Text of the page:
STEAM advocate Gráinne Bagnall discusses why it’s essential to have a personal brand and how you can build one.
Gráinne Bagnall is a STEAM (science, technology, engineering, maths and the arts) advocate, digital career coach and personal brand expert. She has hands-on expertise in creating and marketing STEAM education programmes, workshops and events.
Bagnall also founded her own business in 2012, Sense about Maths (SAM), which has since merged with STEAM Education UCC.
In 2017, Bagnall was named as Social Entrepreneur Ireland for her work in STEAM education in primary schools. “STEAM education helps and inspires children to make the choices that will always last a lifetime,” she said.
While there are plenty of great initiatives for young people, Bagnall said “its parents and educators that need as equal a focus to catch up on the speed of STEAM careers currently available”. She also said it would be amazing if the Government got behind STEAM education and rolled it out nationally.
Bagnall pointed out that the main struggle for the education system incorporating STEAM is that the primary school curriculum is already overloaded with everything from maths, English and Irish to geography, PE, music and art. “We cannot cover all of these areas properly and, if anything else is to be added, something has to give and priorities need to be isolated,” she said. “Decisions need to be made on a management level about the priorities in primary education as the world is today.”
Having a personal brand
As one of nine children, Bagnall discovered early on in her childhood that she needed to develop her own brand to stand out and be heard.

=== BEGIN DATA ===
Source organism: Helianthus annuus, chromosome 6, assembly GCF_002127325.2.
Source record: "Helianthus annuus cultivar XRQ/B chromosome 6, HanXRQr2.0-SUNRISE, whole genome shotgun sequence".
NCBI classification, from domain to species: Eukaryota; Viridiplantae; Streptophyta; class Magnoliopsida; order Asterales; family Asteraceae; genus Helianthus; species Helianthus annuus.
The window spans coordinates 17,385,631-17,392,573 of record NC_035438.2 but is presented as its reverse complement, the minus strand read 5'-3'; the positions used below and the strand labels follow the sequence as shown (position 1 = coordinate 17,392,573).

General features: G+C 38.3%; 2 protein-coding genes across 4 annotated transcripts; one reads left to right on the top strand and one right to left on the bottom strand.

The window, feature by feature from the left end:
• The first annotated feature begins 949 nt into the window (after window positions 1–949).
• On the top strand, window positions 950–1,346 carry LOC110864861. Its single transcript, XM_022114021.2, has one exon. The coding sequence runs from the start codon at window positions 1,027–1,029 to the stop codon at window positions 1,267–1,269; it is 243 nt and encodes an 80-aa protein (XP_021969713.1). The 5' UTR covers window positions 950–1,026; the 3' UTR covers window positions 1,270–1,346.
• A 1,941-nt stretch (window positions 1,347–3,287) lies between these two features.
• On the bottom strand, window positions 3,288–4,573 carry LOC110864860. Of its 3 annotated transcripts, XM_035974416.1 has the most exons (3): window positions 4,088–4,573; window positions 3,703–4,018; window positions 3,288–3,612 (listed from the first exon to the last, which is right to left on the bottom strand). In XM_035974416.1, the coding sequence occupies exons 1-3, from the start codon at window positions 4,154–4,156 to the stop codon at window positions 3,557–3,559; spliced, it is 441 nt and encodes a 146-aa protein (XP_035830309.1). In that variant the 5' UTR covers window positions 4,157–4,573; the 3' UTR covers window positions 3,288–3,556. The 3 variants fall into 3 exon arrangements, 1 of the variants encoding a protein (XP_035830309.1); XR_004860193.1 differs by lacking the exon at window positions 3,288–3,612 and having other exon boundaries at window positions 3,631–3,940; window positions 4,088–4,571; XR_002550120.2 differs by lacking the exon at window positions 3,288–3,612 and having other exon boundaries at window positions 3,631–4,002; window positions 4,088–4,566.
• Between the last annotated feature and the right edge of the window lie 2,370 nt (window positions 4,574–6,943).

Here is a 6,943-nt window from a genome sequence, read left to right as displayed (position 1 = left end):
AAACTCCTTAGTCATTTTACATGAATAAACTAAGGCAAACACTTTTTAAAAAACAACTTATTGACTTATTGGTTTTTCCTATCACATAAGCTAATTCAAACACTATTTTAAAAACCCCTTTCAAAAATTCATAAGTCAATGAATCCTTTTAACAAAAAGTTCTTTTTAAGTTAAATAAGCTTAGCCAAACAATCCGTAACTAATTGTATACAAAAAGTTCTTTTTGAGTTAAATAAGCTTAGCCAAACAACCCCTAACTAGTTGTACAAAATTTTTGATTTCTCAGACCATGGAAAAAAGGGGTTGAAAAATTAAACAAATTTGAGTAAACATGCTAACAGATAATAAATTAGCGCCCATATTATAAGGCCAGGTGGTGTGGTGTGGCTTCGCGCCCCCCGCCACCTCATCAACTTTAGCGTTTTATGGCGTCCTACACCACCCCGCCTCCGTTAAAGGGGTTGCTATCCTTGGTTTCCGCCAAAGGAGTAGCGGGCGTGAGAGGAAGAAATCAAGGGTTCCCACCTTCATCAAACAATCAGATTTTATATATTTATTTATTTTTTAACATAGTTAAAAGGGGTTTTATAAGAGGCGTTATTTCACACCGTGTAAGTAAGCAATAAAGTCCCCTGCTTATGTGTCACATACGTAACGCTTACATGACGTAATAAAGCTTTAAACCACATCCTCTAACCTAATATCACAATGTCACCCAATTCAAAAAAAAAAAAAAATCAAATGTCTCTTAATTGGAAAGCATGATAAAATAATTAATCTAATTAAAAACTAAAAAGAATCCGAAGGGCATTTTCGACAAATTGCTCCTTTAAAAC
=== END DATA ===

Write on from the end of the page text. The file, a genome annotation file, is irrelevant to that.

“Reflecting on my early school days, personal brand was easy, trust me. It was determined by the hand-me-downs from older sisters or indeed brothers. In secondary school, it was more of a challenge to stand out as we were all wearing uniforms,” she said. “In college, just coming from the countryside was enough to be different in those days.”
After college, Bagnall got her first job at Gateway Computers and remembers being the 33rd employee at the company. Within about 12 months, the company had more than 3,000 employees. “First signs of a tech boom in Ireland,” said Bagnall.
Today, Ireland is leading the way in sci-tech with many major pharma and tech companies, and has essentially “built its own brand in the world”. With this in mind, Bagnall believes it’s more important than ever to have a personal brand.
“It is true that the jobs market is booming again, and we are inundated with possibilities and opportunities. However, it is also true that students are more unsure than before [about] what they want to do, what company they want to join or what job they are looking for. College does not seem to prepare them to develop their own brand and how to stand out from the crowd.”
She added that endless opportunities can actually translate to endless uncertainties, and that even companies aren’t always sure about the right personal characteristics in newly created jobs.
‘Determine your personal brand by identifying the areas in which you excel’
– GRÁINNE BAGNALL
This is why she says personal branding is so important. “It not only helps you to develop the value you can bring an organisation, but also identifies the type of roles or companies that are a good match for your talents, interests and values,” she explained.
“Determine your personal brand by identifying the areas in which you excel. How do you contribute to an organisation’s success? What comes natural to you that others must work hard at? Consider how your personal qualities equip you to deal with challenges. Think about how other people see you or look to you to solve problems.”
Bagnall added that once you’ve thought about the professional side of things, it’s important to consider how personal skills equip you for workplace challenges. “One of the most important attributes, underrated by candidates and very positively rated by employers, is the person’s attitude,” she said.
“Many people struggle to identify these elements of their personal brand, so don’t hesitate to consult peers, colleagues and friends to help you identify them.”
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